Malaysia Firms Can Tap India Infrastructure Potential After Modi Takeover
Bernama, May 27, 2014
Malaysian construction and infrastructure companies would do well to cash in with the inauguration of the government of Prime Minister Narendra Modi, who is considered business-friendly.
Malaysian companies have experience in implementing infrastructure projects in India -- Malaysia's Scomi is constructing the Mumbai monorail project in partnership with Larsen & Toubro of India.
The Modi government is expected to embark on modernising and upgrading the country's creaking infrastructure, and one area Malaysian companies could tap into is the modernisation of the Indian railways, one of the world's largest.
According to US infrastructure experts who have been studying the anachronistic level of infrastructure in India, the length of tracks on India's railways totals some 65,000km, while Indian Railway's rolling stock consists of 239,281 freight wagons, 59,713 passenger coaches and 9,549 locomotives (mostly diesel and electric, with a diminishing number of steam locomotives).
State-owned Indian Railways operates about 10,000 trains daily.
However, the railway as a transportation carrier is losing its importance, particularly in the movement of goods, and the need to modernise its networks, signal technology, train cars and railway stations is very acute.
Many of the country's 7,500 train stations are dilapidated, dating back to colonial times, and are in urgent need of modernisation.
Many overseas-based industrialists of Indian origin are eyeing India's infrastructure sector for business.
London-based Hinduja Group's co-chairman G.P. Hinduja recently told the media that infrastructure development should be a priority for the Modi government as this would enable it to attract investment.
Such sentiments are also echoed by US-based entrepreneurs, both Indian and non-Indian, who want to enter the huge Indian market and have been critical of the previous Indian government, which saw declining investment levels.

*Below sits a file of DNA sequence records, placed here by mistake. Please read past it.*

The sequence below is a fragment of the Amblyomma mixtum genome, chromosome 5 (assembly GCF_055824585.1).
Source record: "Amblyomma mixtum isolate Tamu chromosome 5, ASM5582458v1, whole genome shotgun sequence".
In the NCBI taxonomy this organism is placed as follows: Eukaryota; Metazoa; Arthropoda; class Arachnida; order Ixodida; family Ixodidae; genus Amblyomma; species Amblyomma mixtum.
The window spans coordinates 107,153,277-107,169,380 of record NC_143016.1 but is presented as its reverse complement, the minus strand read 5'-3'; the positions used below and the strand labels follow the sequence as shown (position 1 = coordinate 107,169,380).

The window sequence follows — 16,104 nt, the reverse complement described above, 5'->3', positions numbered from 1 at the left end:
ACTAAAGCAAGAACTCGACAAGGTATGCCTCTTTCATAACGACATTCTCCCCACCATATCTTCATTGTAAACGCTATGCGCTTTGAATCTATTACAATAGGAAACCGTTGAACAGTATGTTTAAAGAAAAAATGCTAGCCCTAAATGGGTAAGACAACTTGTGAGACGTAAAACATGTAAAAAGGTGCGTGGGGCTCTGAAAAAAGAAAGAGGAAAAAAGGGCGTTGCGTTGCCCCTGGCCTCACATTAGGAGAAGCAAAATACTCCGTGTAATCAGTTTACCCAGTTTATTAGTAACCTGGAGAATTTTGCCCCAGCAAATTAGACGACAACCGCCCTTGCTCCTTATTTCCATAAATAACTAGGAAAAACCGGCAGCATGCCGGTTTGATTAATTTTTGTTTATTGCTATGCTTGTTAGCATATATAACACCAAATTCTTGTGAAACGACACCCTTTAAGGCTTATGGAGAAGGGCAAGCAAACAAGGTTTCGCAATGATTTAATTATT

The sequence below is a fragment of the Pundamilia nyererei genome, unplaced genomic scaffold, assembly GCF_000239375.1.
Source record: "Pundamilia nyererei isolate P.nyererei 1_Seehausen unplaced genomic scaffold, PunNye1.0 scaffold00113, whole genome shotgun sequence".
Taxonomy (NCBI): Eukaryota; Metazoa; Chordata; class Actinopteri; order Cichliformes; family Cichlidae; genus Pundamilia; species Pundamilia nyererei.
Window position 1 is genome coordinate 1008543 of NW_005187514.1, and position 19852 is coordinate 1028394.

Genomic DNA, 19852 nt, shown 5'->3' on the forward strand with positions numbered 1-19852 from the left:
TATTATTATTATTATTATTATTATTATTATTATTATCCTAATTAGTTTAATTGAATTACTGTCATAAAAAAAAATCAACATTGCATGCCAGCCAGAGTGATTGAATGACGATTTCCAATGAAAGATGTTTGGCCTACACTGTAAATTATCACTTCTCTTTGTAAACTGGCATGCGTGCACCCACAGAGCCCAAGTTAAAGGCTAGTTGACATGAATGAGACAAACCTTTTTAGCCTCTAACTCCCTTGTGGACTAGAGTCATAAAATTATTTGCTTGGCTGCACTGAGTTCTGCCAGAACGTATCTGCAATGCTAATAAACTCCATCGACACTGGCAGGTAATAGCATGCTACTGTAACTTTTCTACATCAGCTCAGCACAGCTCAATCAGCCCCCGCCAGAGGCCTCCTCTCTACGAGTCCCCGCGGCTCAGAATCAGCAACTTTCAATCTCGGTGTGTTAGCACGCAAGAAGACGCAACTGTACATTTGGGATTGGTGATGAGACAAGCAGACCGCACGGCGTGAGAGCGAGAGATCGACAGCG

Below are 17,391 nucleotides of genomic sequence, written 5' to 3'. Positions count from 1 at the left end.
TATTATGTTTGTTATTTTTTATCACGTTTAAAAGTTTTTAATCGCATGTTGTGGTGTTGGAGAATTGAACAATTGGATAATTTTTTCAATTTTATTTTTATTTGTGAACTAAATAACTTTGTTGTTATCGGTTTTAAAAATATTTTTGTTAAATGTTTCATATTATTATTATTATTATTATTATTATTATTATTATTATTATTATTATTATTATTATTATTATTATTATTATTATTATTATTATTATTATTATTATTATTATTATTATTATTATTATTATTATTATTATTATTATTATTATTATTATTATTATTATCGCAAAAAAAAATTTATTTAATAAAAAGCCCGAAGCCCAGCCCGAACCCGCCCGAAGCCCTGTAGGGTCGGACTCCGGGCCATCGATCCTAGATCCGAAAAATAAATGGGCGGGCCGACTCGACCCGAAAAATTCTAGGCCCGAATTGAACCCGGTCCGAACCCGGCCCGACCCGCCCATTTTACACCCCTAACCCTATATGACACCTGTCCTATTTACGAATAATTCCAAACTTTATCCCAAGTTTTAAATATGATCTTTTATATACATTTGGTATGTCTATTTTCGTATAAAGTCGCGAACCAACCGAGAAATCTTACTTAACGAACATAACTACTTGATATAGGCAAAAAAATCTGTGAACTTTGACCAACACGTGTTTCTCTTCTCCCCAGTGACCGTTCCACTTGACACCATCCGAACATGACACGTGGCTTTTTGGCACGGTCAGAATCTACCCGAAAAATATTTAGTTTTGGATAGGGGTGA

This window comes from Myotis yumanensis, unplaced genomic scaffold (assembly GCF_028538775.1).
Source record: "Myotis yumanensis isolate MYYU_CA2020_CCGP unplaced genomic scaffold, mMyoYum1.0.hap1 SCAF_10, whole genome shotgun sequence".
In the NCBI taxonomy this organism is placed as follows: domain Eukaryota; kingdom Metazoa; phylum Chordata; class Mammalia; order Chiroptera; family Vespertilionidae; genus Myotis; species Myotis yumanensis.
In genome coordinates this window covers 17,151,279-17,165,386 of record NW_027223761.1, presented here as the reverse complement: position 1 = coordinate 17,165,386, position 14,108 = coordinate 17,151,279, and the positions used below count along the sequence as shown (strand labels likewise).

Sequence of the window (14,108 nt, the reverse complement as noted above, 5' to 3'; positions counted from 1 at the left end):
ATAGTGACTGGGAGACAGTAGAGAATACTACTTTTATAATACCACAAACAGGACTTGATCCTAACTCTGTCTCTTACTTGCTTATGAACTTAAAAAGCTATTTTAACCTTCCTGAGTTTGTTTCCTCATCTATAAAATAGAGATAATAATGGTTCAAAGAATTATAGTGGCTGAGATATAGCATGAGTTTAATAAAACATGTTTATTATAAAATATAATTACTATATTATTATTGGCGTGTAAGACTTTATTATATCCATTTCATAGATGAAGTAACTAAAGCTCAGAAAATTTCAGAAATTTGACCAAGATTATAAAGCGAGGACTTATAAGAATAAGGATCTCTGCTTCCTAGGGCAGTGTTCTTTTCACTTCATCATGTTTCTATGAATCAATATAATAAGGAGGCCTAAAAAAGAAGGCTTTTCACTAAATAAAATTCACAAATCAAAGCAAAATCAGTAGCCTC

Investor and business confidence has been slowly but steadily rising in India ever since trends became clear in exit polls that Modi was emerging as the winner.
The Bombay Stock Exchange rose to a new high.
One of Malaysia's leading entrepreneurs, AirAsia chief executive Tan Sri Tony Fernandes, recently observed at the World Economic Forum in Manila that this was a good time to start a new business in the country.
His low-cost airline is launching a new airline, AirAsia India, in collaboration with India's Tata Group -- the first India-based airline involving foreign investment.
Modi's first priority is to revive the economy and create jobs. India's economy grew 4.7 per cent in the last quarter of 2013, down from nine per cent in fiscal year 2011.
There have been suggestions from US-based Indian business people that Modi should start a "single window" -- similar to the one by the Malaysian Industrial Development Authority -- to facilitate processing of project paperwork.
This, they say, would send a "clear message" to the business community that Modi is serious about his political goals which, they say, should give priority to infrastructure and tax reforms.
India's changing business climate also augurs well for Malaysia's construction and infrastructure companies aiming to penetrate the lucrative Indian market.